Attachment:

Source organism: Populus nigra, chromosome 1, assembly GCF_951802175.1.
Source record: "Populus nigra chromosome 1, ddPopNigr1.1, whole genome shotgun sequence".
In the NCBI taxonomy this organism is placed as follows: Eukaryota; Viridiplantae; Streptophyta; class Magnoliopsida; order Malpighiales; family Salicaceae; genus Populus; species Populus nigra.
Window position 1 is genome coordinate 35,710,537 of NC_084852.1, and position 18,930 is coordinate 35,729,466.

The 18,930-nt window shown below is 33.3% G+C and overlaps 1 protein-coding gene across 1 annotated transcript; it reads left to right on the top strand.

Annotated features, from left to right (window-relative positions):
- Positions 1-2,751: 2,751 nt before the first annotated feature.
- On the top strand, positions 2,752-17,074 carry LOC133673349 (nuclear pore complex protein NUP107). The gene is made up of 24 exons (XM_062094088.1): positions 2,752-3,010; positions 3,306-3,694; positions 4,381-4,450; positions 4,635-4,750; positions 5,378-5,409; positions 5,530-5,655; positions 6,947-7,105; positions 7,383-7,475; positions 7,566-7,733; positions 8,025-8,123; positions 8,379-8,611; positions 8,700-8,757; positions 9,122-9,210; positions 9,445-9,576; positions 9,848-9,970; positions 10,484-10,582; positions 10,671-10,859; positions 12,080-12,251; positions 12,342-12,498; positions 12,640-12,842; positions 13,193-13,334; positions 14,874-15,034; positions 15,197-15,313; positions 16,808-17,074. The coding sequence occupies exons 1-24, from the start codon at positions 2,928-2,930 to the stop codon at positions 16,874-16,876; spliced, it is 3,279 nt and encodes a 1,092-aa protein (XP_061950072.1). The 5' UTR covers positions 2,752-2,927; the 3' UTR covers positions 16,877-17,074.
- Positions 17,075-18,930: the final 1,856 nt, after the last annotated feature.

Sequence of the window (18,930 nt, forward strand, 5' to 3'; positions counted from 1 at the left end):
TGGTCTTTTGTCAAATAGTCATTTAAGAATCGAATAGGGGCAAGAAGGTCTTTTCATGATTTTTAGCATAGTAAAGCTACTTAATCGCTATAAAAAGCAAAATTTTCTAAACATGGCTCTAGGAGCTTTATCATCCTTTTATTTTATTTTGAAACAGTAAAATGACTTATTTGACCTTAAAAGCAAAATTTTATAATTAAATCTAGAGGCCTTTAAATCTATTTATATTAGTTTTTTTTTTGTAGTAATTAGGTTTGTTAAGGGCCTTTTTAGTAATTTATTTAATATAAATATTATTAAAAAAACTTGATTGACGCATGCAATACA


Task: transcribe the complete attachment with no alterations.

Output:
Source organism: Populus nigra, chromosome 1, assembly GCF_951802175.1.
Source record: "Populus nigra chromosome 1, ddPopNigr1.1, whole genome shotgun sequence".
In the NCBI taxonomy this organism is placed as follows: Eukaryota; Viridiplantae; Streptophyta; class Magnoliopsida; order Malpighiales; family Salicaceae; genus Populus; species Populus nigra.
Window position 1 is genome coordinate 35,710,537 of NC_084852.1, and position 18,930 is coordinate 35,729,466.

The 18,930-nt window shown below is 33.3% G+C and overlaps 1 protein-coding gene across 1 annotated transcript; it reads left to right on the top strand.

Annotated features, from left to right (window-relative positions):
- Positions 1-2,751: 2,751 nt before the first annotated feature.
- On the top strand, positions 2,752-17,074 carry LOC133673349 (nuclear pore complex protein NUP107). The gene is made up of 24 exons (XM_062094088.1): positions 2,752-3,010; positions 3,306-3,694; positions 4,381-4,450; positions 4,635-4,750; positions 5,378-5,409; positions 5,530-5,655; positions 6,947-7,105; positions 7,383-7,475; positions 7,566-7,733; positions 8,025-8,123; positions 8,379-8,611; positions 8,700-8,757; positions 9,122-9,210; positions 9,445-9,576; positions 9,848-9,970; positions 10,484-10,582; positions 10,671-10,859; positions 12,080-12,251; positions 12,342-12,498; positions 12,640-12,842; positions 13,193-13,334; positions 14,874-15,034; positions 15,197-15,313; positions 16,808-17,074. The coding sequence occupies exons 1-24, from the start codon at positions 2,928-2,930 to the stop codon at positions 16,874-16,876; spliced, it is 3,279 nt and encodes a 1,092-aa protein (XP_061950072.1). The 5' UTR covers positions 2,752-2,927; the 3' UTR covers positions 16,877-17,074.
- Positions 17,075-18,930: the final 1,856 nt, after the last annotated feature.

Sequence of the window (18,930 nt, forward strand, 5' to 3'; positions counted from 1 at the left end):
TGGTCTTTTGTCAAATAGTCATTTAAGAATCGAATAGGGGCAAGAAGGTCTTTTCATGATTTTTAGCATAGTAAAGCTACTTAATCGCTATAAAAAGCAAAATTTTCTAAACATGGCTCTAGGAGCTTTATCATCCTTTTATTTTATTTTGAAACAGTAAAATGACTTATTTGACCTTAAAAGCAAAATTTTATAATTAAATCTAGAGGCCTTTAAATCTATTTATATTAGTTTTTTTTTTGTAGTAATTAGGTTTGTTAAGGGCCTTTTTAGTAATTTATTTAATATAAATATTATTAAAAAAACTTGATTGACGCATGCAATACA